The futuristic reality Richter has created in Auxiliary is rich and believable and immersive. The author deftly lures the reader into his story-world with considerable finesse and a healthy dollop of wit. Robots are everywhere, as housemaids, bar staff, doctors – medbots – and receptionists, dominating, through service, every aspect of everyday life. Cars have been replaced with pods. Robotics is stage centre and largely amoral, although throughout the novel there is a large question mark over TIM. This nagging sense of the possibility of robotic autonomy underpins the narrative and is the lynch pin of Auxiliary‘s noir feel. A secondary and equally prominent critique, conveyed through Dremmler’s observations – and one the author no doubt harbours of our contemporary globalised society – is the great divide of wealth and poverty manifest in Auxiliary: London 2039. The inclusion of The Farm, where maverick and bankrupt roboticist Owen Fox leads a community of rebellious outsiders who have shunned technology, rounds out Richter’s dystopia.

The writing is sharp and taut. Solid pacing with unexpected plot twists and carefully inserted backstory that doesn’t drag on the narrative, all satisfy the thriller genre. The early part of the narrative benefits from Richter’s black humour. As the tension builds, this humour gives way to gripping action scenes and atmospheric descriptions of settings. The protagonist is well-rounded and satisfyingly flawed. Vivid characterisations of cameo roles add colour and vibrancy. Dremmler’s reflections and evaluations of the world he is forced to live in are also very well-executed.

Auxiliary will appeal to fans of straight ahead noir thrillers as much as those with an appetite for the futuristic. There is no doubt in my mind Jon Richter has penned a novel Iain Banks would be proud of. Auxiliary belongs in that stable of classy futuristic noir that only a British author can pen.

If you’re an Iain Banks fan, you’ll love Jon Richter. https://www.amazon.com/gp/product/B084P8JZ3K/

 

Isobel Blackthorn is an award-winning author of unique and engaging fiction. She writes gripping mysteries, dark psychological thrillers and historical fiction. Her dark fiction includes The Cabin Sessions and The Legacy of Old Gran Parks

 

Book Review: Prophet’s Journey by Matthew S Cox

 

About Prophet’s Journey (Prophet of the Badlands) 

Althea struggles to adapt to an unexpected twist in her life—not being kidnapped in six whole months.The strange police from the faraway city claim the abilities she thought of as magic are really ‘psionics,’ and say she is far stronger than anyone they have ever seen. Despite their curiosity, they let her remain in the Badlands to protect her from an evil they call corporations. Of course, Althea knows all too well how powerful her healing gift is. For most of her life, she’d been a prize taken in raids. Tribes have killed to own her, and she let them.But the Prophet is done being passive.Having a family changes everything. No longer afraid to use her powers to protect herself, Althea refuses to be taken again… even when corporate mercenaries find her.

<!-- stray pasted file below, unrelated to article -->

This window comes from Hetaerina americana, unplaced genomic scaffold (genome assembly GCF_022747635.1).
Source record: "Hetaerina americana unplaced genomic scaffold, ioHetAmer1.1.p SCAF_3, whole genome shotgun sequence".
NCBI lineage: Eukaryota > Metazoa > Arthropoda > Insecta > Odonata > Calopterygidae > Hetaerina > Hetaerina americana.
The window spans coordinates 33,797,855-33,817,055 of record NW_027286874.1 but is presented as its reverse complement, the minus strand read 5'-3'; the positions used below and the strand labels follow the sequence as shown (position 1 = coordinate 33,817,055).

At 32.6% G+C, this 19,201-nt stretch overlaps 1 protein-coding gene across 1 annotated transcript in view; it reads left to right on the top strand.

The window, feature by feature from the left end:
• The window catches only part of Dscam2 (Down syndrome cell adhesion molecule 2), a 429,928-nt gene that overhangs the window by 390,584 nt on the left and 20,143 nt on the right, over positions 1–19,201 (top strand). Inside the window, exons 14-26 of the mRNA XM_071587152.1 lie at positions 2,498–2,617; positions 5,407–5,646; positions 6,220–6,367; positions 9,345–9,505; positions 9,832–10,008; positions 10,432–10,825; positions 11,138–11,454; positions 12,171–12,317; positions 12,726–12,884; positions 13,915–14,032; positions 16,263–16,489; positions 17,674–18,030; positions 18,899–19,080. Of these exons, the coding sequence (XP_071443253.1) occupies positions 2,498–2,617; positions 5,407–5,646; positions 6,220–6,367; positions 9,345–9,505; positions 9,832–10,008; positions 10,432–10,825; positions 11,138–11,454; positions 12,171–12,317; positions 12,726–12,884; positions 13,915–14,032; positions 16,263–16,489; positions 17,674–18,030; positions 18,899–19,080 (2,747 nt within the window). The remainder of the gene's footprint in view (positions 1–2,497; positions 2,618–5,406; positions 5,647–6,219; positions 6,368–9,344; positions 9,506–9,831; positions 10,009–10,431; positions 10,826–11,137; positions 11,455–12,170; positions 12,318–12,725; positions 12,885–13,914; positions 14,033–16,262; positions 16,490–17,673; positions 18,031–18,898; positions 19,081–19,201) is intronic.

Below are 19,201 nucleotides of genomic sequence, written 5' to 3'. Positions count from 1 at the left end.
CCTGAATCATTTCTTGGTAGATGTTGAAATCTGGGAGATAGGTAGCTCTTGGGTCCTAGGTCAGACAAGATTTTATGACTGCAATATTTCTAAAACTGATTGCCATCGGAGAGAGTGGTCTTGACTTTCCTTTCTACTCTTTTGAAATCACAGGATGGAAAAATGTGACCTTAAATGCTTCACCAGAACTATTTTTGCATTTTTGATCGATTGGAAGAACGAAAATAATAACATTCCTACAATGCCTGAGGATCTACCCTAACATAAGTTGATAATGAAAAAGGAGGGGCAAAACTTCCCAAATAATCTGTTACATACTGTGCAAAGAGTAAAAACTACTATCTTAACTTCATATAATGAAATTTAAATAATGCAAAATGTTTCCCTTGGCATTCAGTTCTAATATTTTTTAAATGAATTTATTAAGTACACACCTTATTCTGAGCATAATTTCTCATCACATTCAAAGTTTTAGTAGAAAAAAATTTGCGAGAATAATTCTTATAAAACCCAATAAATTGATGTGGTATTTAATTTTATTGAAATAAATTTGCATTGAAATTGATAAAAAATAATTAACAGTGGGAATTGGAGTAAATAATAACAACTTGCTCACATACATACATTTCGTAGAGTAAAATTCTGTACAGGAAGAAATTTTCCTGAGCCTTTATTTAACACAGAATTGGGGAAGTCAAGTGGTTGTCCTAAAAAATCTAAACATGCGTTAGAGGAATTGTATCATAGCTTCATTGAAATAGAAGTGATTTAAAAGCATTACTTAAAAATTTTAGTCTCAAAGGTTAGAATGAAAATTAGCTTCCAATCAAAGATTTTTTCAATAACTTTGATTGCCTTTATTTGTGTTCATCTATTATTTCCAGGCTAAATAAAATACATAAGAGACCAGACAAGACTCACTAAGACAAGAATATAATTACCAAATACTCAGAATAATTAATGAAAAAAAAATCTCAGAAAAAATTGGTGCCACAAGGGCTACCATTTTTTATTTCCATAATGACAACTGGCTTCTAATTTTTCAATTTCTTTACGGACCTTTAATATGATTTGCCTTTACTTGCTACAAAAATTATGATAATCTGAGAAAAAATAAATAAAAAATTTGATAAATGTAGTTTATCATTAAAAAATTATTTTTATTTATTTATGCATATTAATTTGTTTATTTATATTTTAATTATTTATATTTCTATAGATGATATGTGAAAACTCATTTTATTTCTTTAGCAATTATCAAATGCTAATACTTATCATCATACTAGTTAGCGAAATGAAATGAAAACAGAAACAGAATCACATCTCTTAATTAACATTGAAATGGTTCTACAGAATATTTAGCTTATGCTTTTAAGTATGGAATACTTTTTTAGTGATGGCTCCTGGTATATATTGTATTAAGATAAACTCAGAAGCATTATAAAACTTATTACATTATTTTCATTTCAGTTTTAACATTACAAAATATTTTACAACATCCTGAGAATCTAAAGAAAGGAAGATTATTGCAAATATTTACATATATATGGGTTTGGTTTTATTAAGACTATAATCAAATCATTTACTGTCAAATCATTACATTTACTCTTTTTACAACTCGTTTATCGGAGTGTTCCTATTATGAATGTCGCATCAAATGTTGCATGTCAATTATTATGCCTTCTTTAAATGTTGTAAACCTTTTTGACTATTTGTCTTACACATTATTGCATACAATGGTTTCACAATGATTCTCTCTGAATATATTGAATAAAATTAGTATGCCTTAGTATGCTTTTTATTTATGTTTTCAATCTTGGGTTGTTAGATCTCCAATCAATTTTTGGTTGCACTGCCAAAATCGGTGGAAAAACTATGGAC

My Thoughts

A Prophet’s Journey is a fabulous book to sink into during our troubled Covid 19 times. The story is told through the eyes of Althea, an innocent eleven-year old struggling to come to terms with life in her adoptive family as everything around her is strange. She’s bilingual, Spanish and English, and the two become muddled in her mind, so much so that an assessment to determine if she is fit for school apportions her the mental age of a six-year old, something Althea is puzzled by. The people in her new home don’t seem to get her. And Althea knows she is mature beyond her years. In the opening chapters, the author masterfully handles the strangeness of Althea’s reality, easing the reader into the dystopian world he has created. This dystopian setting is situated in middle America. Things we take for granted – roads and traffic lights – are to Althea most odd. And that’s just the beginning.

Althea is The Prophet, a great healer, “the child with the blue eyes that lit up like stars.” She is a mystic with paranormal and transformational powers. She has telempathy, the ability to read or change the emotions of others, and this makes her highly sensitive to all impressions. I am reminded of indigo children, those with indigo auras especially sensitive to the high toxicity of the modern era, often with creative, artistic and mystic abilities. They are said to have rather piercing blue eyes, like Althea’s.

Prophet’s Journey is a story of Althea’s quest to return to her adoptive family after she is kidnapped. Thwarting her journey through the Badlands are the Raiders and the robotic tribe Sigma Six. Both groups have only one aim, to kill humans. Beautifully told through the eyes of a child with excellent characterisation especially of the protagonist, Cox delivers a page-turning, post-apocalyptic dystopian adventure with tremendous imagination, wit and insight into the dark and the light of humanity. A refreshing and absorbing read.

 

About Matthew S Cox

Originally from South Amboy NJ, Matthew has been creating science fiction and fantasy worlds for most of his reasoning life. Since 1996, he has developed the “Divergent Fates” world in which Division Zero, Virtual Immortality, The Awakened Series, The Harmony Paradox, the Prophet of the Badlands series, and the Daughter of Mars series take place.